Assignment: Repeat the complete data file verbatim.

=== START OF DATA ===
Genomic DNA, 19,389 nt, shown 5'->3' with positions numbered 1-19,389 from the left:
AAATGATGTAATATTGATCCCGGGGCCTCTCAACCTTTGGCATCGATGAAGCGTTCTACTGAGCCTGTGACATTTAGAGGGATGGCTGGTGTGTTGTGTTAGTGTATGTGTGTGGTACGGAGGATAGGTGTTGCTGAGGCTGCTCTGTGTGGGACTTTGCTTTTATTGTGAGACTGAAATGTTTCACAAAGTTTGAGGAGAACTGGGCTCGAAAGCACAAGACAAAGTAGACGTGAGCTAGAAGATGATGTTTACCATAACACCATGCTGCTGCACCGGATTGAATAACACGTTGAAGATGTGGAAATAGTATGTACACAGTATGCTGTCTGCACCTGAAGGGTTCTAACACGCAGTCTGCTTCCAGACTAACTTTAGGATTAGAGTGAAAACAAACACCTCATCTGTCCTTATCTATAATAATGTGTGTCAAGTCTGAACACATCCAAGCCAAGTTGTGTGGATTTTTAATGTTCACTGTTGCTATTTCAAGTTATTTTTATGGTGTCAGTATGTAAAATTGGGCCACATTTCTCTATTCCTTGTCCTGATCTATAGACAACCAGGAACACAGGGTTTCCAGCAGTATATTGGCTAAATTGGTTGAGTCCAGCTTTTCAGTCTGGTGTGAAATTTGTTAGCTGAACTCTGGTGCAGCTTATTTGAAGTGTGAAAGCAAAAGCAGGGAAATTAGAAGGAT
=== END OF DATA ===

Genomic DNA, 19,389 nt, shown 5'->3' with positions numbered 1-19,389 from the left:
AAATGATGTAATATTGATCCCGGGGCCTCTCAACCTTTGGCATCGATGAAGCGTTCTACTGAGCCTGTGACATTTAGAGGGATGGCTGGTGTGTTGTGTTAGTGTATGTGTGTGGTACGGAGGATAGGTGTTGCTGAGGCTGCTCTGTGTGGGACTTTGCTTTTATTGTGAGACTGAAATGTTTCACAAAGTTTGAGGAGAACTGGGCTCGAAAGCACAAGACAAAGTAGACGTGAGCTAGAAGATGATGTTTACCATAACACCATGCTGCTGCACCGGATTGAATAACACGTTGAAGATGTGGAAATAGTATGTACACAGTATGCTGTCTGCACCTGAAGGGTTCTAACACGCAGTCTGCTTCCAGACTAACTTTAGGATTAGAGTGAAAACAAACACCTCATCTGTCCTTATCTATAATAATGTGTGTCAAGTCTGAACACATCCAAGCCAAGTTGTGTGGATTTTTAATGTTCACTGTTGCTATTTCAAGTTATTTTTATGGTGTCAGTATGTAAAATTGGGCCACATTTCTCTATTCCTTGTCCTGATCTATAGACAACCAGGAACACAGGGTTTCCAGCAGTATATTGGCTAAATTGGTTGAGTCCAGCTTTTCAGTCTGGTGTGAAATTTGTTAGCTGAACTCTGGTGCAGCTTATTTGAAGTGTGAAAGCAAAAGCAGGGAAATTAGAAGGAT